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Sometimes it’s hard to tell if Drake is popular or if he’s just abundantly present.

His astronomical success is almost as much built upon a currency of saturation and overexposure as it is hit records. For many, it’s a huge turn-off – he’s the embodiment of a culture where grabbing headlines by constantly dispensing short-lived fads is a viable means to global superstardom. Even if you don’t like him, he’s there. There’s a science to this truly modern form of marketing.

Across his tenure as rap’s keenest student, Drake and camp OVO have craftily created a series of images, videos, catchphrases and real-life moments which are abstract enough to be unique and distinctive, yet malleable enough to be customised by every single human being with a pulse, a 3G connection, and access to the cry-laugh emoji.

You could say Drake’s road to the throne has been paved by these pixels of disposable yet indelible content. His reign reflects a shift in marketing methods insofar as the bulk of the promotion is done by the fans. Drake drops a blank canvas then the millions of followers and commentators churn out their versions, ensuring the image gets rooted down in to the timeline while Drake himself looks on with a shrug. The most telling observation about the Hotline Bling video was how his dance moves seemed to fit any song. They were purposefully nonspecific – ready to be cut and pasted on to any audio which sprung to mind.

It’s the polar opposite of “Top down marketing”. That is the traditional mode where brands “come up with a great idea and then broadcast executions that will leave memorable brand impressions in people’s minds.” Drake isn’t treating his audience as passive onlookers, they are the active, driving force of his promotional circus. These people are not receiving. They are interacting, customising, and – most importantly – sharing. It doesn’t have to be an image either. It can be a motto (literally), a hook, just something digestible to be shared among the masses. On his command, they unleash hell.

His online omnipresence is also – in part – down to his knack for self-referencing. He shares memes about himself on his Instagram and laces his lyrics with nods to how the public perceive him. Once he’s laid the foundation for an internet sensation and the memes come flooding in, he chuckles and shares them as if he had no idea things would take off this much! Like omg! You guys are crazy! Wtf!!!!

However you view his pervasive grasp on cyberspace, Drake’s reign looks set to continue. The cover art for Views, which he dropped this week, is another textbook example. There’s enough blank space for you to join him, but he’s distinctive and detachable enough for you to pick him up and drag-and-drop him to your heart’s content. To celebrate another milestone in the 6 God’s rule over the timeline, we put together this potted anthology of his time as undefeated overlord of the meme. The highs and lows, what a journey it has been! Long may it continue. And in case you hadn’t heard, Views From The 6 drops tomorrow.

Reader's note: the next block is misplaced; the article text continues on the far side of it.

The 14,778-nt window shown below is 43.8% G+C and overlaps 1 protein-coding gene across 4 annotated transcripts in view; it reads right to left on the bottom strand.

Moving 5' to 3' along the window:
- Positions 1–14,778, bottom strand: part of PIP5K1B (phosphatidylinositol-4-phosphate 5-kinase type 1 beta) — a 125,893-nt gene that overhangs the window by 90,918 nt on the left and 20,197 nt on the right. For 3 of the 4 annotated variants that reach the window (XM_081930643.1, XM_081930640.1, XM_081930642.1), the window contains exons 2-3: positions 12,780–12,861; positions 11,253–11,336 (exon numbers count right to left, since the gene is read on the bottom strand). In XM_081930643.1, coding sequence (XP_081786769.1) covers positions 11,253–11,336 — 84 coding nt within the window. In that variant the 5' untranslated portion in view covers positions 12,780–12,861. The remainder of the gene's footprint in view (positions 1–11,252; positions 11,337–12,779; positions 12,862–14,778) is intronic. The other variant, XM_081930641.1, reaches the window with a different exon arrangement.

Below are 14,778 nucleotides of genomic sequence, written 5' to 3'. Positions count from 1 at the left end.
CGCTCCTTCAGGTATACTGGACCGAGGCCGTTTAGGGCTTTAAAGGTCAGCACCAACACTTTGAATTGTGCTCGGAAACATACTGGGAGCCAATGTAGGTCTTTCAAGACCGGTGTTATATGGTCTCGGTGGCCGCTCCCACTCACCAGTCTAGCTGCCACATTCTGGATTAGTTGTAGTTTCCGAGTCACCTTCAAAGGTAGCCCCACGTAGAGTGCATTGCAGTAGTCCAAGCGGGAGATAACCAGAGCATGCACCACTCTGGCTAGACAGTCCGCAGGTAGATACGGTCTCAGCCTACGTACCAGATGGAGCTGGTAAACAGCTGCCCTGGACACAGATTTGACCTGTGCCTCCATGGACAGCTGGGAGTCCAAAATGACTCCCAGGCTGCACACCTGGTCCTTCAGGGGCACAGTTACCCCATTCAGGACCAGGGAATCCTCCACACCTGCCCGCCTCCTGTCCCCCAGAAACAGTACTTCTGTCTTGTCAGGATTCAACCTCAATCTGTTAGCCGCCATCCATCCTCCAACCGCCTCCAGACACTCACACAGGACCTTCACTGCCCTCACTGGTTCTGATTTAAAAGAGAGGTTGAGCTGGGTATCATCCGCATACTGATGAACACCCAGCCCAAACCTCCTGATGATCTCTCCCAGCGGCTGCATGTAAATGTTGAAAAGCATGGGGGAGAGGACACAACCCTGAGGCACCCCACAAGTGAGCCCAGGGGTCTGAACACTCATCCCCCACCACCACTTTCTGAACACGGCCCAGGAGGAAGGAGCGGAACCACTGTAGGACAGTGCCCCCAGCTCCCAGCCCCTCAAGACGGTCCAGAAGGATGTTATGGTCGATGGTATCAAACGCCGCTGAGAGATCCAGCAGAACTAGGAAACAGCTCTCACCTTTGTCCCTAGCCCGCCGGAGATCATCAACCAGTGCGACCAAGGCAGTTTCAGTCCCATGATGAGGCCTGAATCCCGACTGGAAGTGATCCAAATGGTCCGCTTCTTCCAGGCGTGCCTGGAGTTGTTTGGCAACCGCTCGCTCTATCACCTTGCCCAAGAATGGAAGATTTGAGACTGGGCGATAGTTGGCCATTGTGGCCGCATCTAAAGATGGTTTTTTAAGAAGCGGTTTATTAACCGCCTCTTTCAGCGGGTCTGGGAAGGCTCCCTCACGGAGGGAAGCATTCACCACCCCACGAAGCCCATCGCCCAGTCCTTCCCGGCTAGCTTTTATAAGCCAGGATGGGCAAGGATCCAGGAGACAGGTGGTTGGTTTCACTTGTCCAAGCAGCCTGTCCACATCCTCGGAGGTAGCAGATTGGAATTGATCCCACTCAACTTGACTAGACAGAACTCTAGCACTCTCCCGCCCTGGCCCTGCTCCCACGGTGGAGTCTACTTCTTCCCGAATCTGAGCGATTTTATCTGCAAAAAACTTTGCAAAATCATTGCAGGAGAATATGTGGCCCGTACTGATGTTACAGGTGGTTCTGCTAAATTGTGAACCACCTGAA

Childhood
Drake’s willingness to share photos from college, stills from his days spent starring in teen drama Degrassi, and more bar mitzvah footage than you’ve ever seen ever have been the cause for a lot of early meme action.

YOLO (2011)
Don’t make us explain this to you and don’t make us tell you it worked.

Nothing Was The Same (2013)
The classic formula – 3 easily removable components (young Drake, Drake, the sky) ready to be meme’d into the mainframe of your psyche.

The Lint Roller (2014)
If it’s not a music video, an artwork or a lyric, what else can Drake give us? A moment. Perhaps the Drake-iest move Drake has ever been caught making. Sitting courtside watching his beloved Toronto Raptors when he gets caught on camera lint-rolling his trousers. The timeline melted and the Raptors eventually collaborated with OVO on a limited run of lint rollers. What is going on? Can I leave earth?

If You’re Reading This It’s Too Late (2015)
What is the most adaptable thing ever? WORDS. For his critically acclaimed surprise album in 2015, the title was written on the cover in a spidery handwriting. Within 24 hours, a website was created where people could make their own version. People did.

Madonna kiss at Coachella (2015)
Please don’t make me watch it again.

Drake – Charged Up/Back To Back (2015)
When Meek Mill accused Drake of using a ghostwriter Drake responded with not one but two diss tracks. Whilst Milli’s fans sat silently doing crochet or whatever it is they do, Drake fans wasted no time in making memes, because of course they did. Drake later took to the stage at OVO fest and performed in front of all the memes. The results were, of course, Nobel prize level genius.

Hotline Bling (2015)
Hotline Bling was perhaps the ultimate meme machine. Parodies and tributes to Drake’s sweater, dance moves, hand gestures, and giant illuminated room came flooding in from pretty much anyone with five minutes and an iPhone. Donald Trump even got involved…

Views from the 6 (2016)
The moment Drake shared the artwork for his latest album Views from the 6 you can bet the snipers had their sights set firmly on its meme-ability. Whether Drake knew it or not he’d created a certified 10.0 and opened a black hole to a whole new dimension of Drizzy lols.

Words: Duncan Harrison + Billy Black